global trends, values, and ethics

Essays by Carnegie Council's Ethics Fellows for the Future 2015

Download Possible Future Worlds: Essays by Carnegie Council's Ethics Fellows for the Future 2015 (New York: Carnegie Council, 2015) or read it online at www.carnegiecouncil.org.

Questions about the good life, character, values, and ethics are not new. They are as old as philosophy itself. In Nicomachean Ethics, Aristotle discusses balancing a plurality of values as a mean between extremes and the pursuit of a good life through the cultivation of character through good habit from an early age: “It makes no small difference, then, whether we form habits of one kind or of another from our very youth; it makes a very great difference, or rather all the difference.” This quote underpins all of academia and the spirit of education today. Through the institutions such as schools, we can cultivate individuals of high character. However, schools are not the only institution that can drive ethical discussions forward.

In 1914, Andrew Carnegie established Carnegie Council in the hope to avert states from what was considered then to be the worst possible future: World War I. In the short-term, he and the institution ultimately failed then and in the last years of his life. Yet when one looks at the world today compared to the long term of the last 100 years, we can see remarkable progress in the state of humanity based on the sole metric of eliminating war. Interstate war has been on a downward trend since World War II. We are in that possible world that he dreamed of. However, that Carnegie ideal of a world without war continues to rest beyond our grasp not only because intrastate war is on the rise but also because modern conflicts of complexity, contradiction, and complication can still lead us to a much worse state of affairs. The Council must continue to play some part as an educational institution that promotes the work of many individuals who dare to deduce and dream what is possible. And we should do so in a manner that anticipates a future that is diverse, decentered and digital.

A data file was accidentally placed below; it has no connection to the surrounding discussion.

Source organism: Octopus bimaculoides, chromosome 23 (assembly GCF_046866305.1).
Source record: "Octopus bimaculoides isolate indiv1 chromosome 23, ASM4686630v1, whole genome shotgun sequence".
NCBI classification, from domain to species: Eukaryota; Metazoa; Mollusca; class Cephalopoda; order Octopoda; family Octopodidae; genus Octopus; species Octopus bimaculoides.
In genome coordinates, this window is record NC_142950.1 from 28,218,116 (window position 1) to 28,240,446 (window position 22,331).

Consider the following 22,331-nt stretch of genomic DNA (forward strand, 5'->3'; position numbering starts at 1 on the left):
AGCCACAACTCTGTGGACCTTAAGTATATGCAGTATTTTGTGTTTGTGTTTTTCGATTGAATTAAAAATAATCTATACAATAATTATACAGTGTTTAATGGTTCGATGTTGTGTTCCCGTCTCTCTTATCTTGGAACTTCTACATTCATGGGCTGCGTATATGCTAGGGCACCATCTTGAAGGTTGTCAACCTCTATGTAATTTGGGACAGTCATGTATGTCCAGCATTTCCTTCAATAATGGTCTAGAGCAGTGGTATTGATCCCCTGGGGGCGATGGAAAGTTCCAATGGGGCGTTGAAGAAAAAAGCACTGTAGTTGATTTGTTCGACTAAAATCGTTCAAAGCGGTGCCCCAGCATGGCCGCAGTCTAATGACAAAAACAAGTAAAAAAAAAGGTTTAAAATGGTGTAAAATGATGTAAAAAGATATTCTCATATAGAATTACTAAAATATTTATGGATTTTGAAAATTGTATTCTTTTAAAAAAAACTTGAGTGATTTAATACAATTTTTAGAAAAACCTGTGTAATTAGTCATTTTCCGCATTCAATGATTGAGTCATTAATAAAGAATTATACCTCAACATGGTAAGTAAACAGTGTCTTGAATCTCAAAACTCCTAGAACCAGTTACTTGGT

This is why the Council launched its Global Ethics Network, composed of ethically minded citizens, students, professors, policy practitioners, theorists, and philosophers. One of the core groups are the Ethics Fellows for the Future, a selection of undergraduate and graduate students from around the world studying in a range of fields from philosophy, social science, history, psychology, religious studies, international affairs, and public policy. They are the students of Carnegie Council's network of Global Ethics Fellows who are professors hailing from reputable universities. The Council challenged this next generation of scholars, policymakers, and practitioners to think deeply about the values that should guide international relations for the next twenty years. For six months, the Future Fellows, men and women of diverse backgrounds, in England, China, Japan, Singapore, Argentina, Brazil, Ghana, South Africa, Canada, and the US used the Global Ethics Network digital platform to take an online course based on Of All Possible Future Worlds, which was in part inspired by the Council’s search for a global ethic raised in its journal Ethics & International Affairs. The course asked each student to imagine their own future world and make policy recommendations to tackle specific global challenges. Each fellow proposed their own ethical visions of the future, tackling topics ranging from global governance, sovereignty, the post-2015 development agenda, women, peace, and security, surveillance, Sha’ria law, intellectual property, and the good life. The fellows presented their proposals during the Global Ethics Conference in New York City in October 2014. After the meeting, the fellows reviewed and commented on each other’s drafts before submitting their final chapters in this book. The following are brief summaries of the ideas of the ethical futures they imagined.